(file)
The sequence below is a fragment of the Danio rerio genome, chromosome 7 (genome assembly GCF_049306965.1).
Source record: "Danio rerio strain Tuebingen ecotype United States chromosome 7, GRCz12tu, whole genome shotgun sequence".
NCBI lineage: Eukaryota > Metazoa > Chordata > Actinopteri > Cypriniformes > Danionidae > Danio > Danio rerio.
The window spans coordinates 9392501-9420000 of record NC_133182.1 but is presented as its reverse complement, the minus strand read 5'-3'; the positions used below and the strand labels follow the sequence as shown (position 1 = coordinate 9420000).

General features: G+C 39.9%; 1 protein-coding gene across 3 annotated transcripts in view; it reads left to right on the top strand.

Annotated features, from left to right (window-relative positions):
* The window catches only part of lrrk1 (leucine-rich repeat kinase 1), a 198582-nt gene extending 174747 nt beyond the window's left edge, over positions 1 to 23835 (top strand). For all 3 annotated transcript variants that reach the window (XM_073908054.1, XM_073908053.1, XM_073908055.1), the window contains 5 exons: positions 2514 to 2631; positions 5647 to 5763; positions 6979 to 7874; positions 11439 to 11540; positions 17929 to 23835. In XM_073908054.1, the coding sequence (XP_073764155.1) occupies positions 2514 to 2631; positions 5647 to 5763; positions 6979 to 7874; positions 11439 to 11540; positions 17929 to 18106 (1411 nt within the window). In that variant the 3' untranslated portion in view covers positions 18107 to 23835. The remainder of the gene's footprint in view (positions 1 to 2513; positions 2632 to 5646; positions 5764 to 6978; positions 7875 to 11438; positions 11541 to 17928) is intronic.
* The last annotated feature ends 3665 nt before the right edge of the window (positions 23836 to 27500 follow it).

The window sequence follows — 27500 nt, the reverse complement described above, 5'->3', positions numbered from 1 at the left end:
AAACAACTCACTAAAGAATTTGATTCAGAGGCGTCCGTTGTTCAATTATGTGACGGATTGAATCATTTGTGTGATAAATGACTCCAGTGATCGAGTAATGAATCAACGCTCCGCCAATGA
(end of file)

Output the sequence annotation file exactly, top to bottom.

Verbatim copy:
The sequence below is a fragment of the Danio rerio genome, chromosome 7 (genome assembly GCF_049306965.1).
Source record: "Danio rerio strain Tuebingen ecotype United States chromosome 7, GRCz12tu, whole genome shotgun sequence".
NCBI lineage: Eukaryota > Metazoa > Chordata > Actinopteri > Cypriniformes > Danionidae > Danio > Danio rerio.
The window spans coordinates 9392501-9420000 of record NC_133182.1 but is presented as its reverse complement, the minus strand read 5'-3'; the positions used below and the strand labels follow the sequence as shown (position 1 = coordinate 9420000).

General features: G+C 39.9%; 1 protein-coding gene across 3 annotated transcripts in view; it reads left to right on the top strand.

Annotated features, from left to right (window-relative positions):
* The window catches only part of lrrk1 (leucine-rich repeat kinase 1), a 198582-nt gene extending 174747 nt beyond the window's left edge, over positions 1 to 23835 (top strand). For all 3 annotated transcript variants that reach the window (XM_073908054.1, XM_073908053.1, XM_073908055.1), the window contains 5 exons: positions 2514 to 2631; positions 5647 to 5763; positions 6979 to 7874; positions 11439 to 11540; positions 17929 to 23835. In XM_073908054.1, the coding sequence (XP_073764155.1) occupies positions 2514 to 2631; positions 5647 to 5763; positions 6979 to 7874; positions 11439 to 11540; positions 17929 to 18106 (1411 nt within the window). In that variant the 3' untranslated portion in view covers positions 18107 to 23835. The remainder of the gene's footprint in view (positions 1 to 2513; positions 2632 to 5646; positions 5764 to 6978; positions 7875 to 11438; positions 11541 to 17928) is intronic.
* The last annotated feature ends 3665 nt before the right edge of the window (positions 23836 to 27500 follow it).

The window sequence follows — 27500 nt, the reverse complement described above, 5'->3', positions numbered from 1 at the left end:
AAACAACTCACTAAAGAATTTGATTCAGAGGCGTCCGTTGTTCAATTATGTGACGGATTGAATCATTTGTGTGATAAATGACTCCAGTGATCGAGTAATGAATCAACGCTCCGCCAATGA